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Published on April 13, 2021
Dot Net + TLS


This article includes critical & important relationship dependencies on how exactly DOT NET (.NET) compiled applications function with and along side TLS.  For non-developers, you most certainly will find this article extremely helpful in how we disentangle multiple hidden secrets and dependencies between DOT NET Apps + TLS.

With the number of release-versions of .NET Framework, there are MANY important aspects concerning TLS behavior which should be closely observed and certainly understood.  For instance, let’s consider 4.62 compiled apps natively negotiate TLS differently latter versions. Wow!

At the time of this post Microsoft happens to support a wide range of ten (10) versions of DOT NET (.NET) Framework Runtime for their two (2) versions of Common Language Runtime (CLR) – click for list.


Securing or remediating TLS simply means ensuring the business is functioning at and utilizing the most secure instance or version.  At present, TLS 1.2 is the recommended (secure) version.

When working with, securing or remediating enterprise TLS, there are three (3) distinctly separate components one needs to be intimately familiar with:

    • Compiled Applications
    • DOT NET (.NET) Framework

Fundamental TLS Rule

The highest supported TLS version is always preferred by the operating system during TLS handshake. Although this is true, application behavior (or laughingly called misbehavior) can win-out causing unpredictable and insecure behavior.


    • The phrase DOT NET client applications are interchangeable with ‘.NET applications’ or ‘.NET compiled applications’, etc.
    • Developers write and compile DOT NET client applications. These apps are stamped with a DOT NET compilation (compiled) version.  For example, 3.5x, .4.5.2, 4.6, 4.7, and so on.
      • As a result, differing versions of DOT NET (.NET) applications inherit and maintain unique and backward capabilities


    • Applications are installed on both Workstations & Servers
    • The installed version of .NET Framework Runtime is not of great relevance to TLS remediation efforts.
      • Workstations will commonly have a number of applications installed
      • Typically fewer, Servers likewise maintain a number of installed applications
    • DOT NET (.NET) Framework Runtime is not the same as DOT NET (.NET) client application.

The DOT NET (.NET) Framework Runtime is installed on client computers.  Your DOT NET (.NET) Framework Runtime provides the capability of executing DOT NET (.NET) compiled applications.  An installed and compatible version of the Framework is required to execute applications.  For instance, running a 4.62 compiled app minimally requires that version (4.62) of the Framework. Conversely, you would need to upgrade the Framework to run a 4.7 compiled app. Clear as mud?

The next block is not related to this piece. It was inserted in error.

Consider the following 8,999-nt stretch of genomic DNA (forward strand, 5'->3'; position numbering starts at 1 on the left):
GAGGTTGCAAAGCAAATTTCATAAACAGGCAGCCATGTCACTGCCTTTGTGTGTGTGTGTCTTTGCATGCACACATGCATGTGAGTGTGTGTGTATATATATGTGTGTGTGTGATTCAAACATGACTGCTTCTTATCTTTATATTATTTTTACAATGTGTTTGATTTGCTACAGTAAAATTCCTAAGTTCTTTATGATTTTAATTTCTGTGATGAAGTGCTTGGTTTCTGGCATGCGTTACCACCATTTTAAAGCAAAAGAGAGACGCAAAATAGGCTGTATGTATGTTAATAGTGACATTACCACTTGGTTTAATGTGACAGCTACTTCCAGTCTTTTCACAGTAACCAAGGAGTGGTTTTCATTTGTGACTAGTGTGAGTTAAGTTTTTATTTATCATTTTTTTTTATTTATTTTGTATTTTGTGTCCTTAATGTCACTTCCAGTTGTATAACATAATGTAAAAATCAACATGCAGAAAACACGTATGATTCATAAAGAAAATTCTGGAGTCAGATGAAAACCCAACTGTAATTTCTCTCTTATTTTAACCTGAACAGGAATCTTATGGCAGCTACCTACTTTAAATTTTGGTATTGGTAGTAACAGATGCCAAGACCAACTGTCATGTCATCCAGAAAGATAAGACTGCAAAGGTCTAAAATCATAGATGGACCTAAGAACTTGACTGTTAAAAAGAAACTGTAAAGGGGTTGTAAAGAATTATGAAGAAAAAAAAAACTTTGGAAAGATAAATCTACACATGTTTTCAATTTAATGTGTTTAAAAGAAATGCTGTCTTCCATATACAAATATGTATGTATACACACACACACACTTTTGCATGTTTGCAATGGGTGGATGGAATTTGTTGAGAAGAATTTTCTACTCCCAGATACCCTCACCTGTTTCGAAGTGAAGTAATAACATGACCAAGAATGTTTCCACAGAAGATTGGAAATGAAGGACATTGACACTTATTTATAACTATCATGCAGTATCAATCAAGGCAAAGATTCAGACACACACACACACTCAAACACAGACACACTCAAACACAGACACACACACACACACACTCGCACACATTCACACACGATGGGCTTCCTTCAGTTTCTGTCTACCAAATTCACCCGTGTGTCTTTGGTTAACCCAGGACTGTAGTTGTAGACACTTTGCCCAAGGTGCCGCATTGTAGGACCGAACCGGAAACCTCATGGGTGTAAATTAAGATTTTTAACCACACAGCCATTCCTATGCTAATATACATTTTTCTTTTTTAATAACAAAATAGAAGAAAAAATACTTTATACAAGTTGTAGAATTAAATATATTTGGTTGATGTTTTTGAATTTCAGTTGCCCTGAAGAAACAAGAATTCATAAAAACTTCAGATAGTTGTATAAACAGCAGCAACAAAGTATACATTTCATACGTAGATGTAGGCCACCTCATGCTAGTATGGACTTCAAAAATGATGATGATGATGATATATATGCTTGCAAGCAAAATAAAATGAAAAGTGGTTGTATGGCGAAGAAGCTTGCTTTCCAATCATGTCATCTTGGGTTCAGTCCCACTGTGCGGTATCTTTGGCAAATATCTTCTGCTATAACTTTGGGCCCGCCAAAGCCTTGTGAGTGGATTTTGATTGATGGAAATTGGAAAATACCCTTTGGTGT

• A Windows computer can support multiple Common Language Runtime (CLR). For example, Runtime 2.0 (Dot Net 3.0) or Runtime 4.0 (DOT NET 4.0)
  • The current (installed) revision of DOT NET (.NET) Framework Runtime is capable of executing compiled application at that version. For example, DOT NET FW 4.7 runtime is capable of executing 4.7 compiled apps.
  • The version .NET Framework Runtime maintains backward compatibility, capable of executing previous (or older) .NET applications previous to its own. This is restricted to it’s own Common Language Runtime (CLR). For example, DOT NET FW 4.8 runtime is capable executing all previous compiled apps (4.7, 4.62, 4.52, etc.) or 3.51 runtime is capable executing all previous compiled apps (3.5,etc.)

More importantly, Every DOT NET (.NET) compiled client-application maintains its own built-in, unique & defined set of TLS protocol instructions and behavior(s).


DOT NET (.NET) App TLS Negotiation Order
3.5 – 3.5.1 SSL 3.0, TLS 1.0
4.0 – 4.5.1 SSL 3.0, TLS 1.0, 1.1 then 1.2
4.5.2 TLS 1.0 then SSL 3.0
4.6 – 4.6.2 TLS 1.2, TSL 1.1 then TLS 1.0
4.7 – 4.8 Relies on OS to negotiate TLS


It isn’t uncommon for a Windows computer to have a variety of locally installed applications (commonly referred as apps).  Depending on its age, apps are compiled with different versions of DOT NET (.NET). Take for example, ADFS 2016 is compiled with DOT NET (.NET) 4.52. Above all, DOT NET apps are seldom compiled with the same version nor do developers always maintain their apps on current versions.

Nearly all DOT NET (.NET) compiled apps have varying TLS negotiation behavior (see diagram example below). This can be a bit frustrating.  On Windows computers, in order to accommodate for the numerous and varying application versions, admins routinely install a current versions of the DOT NET (.NET) Framework Runtime. Newer versions of Windows also come with the near current versions of the Runtime Framework.  In addition, the Framework is routinely updated (or maintained).  In other words, regularly patched.

Maintaining current versions of DOT NET (.NET) Framework Runtime, on client computers, in addition provides backward (execution) compatibilities for previous DOT NET (.NET) compiled application-versions. (see support Runtime versions). Above all, we want to keep our client working.  Clear as mud?